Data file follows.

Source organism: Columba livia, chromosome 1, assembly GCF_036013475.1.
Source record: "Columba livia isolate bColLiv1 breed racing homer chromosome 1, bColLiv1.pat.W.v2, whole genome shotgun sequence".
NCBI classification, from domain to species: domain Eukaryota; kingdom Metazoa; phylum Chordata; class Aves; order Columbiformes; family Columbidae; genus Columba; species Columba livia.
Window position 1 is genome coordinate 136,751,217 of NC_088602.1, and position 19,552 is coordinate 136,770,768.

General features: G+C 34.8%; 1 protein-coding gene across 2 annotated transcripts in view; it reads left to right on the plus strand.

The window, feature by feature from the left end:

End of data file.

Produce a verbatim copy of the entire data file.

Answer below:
Source organism: Columba livia, chromosome 1, assembly GCF_036013475.1.
Source record: "Columba livia isolate bColLiv1 breed racing homer chromosome 1, bColLiv1.pat.W.v2, whole genome shotgun sequence".
NCBI classification, from domain to species: domain Eukaryota; kingdom Metazoa; phylum Chordata; class Aves; order Columbiformes; family Columbidae; genus Columba; species Columba livia.
Window position 1 is genome coordinate 136,751,217 of NC_088602.1, and position 19,552 is coordinate 136,770,768.

General features: G+C 34.8%; 1 protein-coding gene across 2 annotated transcripts in view; it reads left to right on the plus strand.

The window, feature by feature from the left end: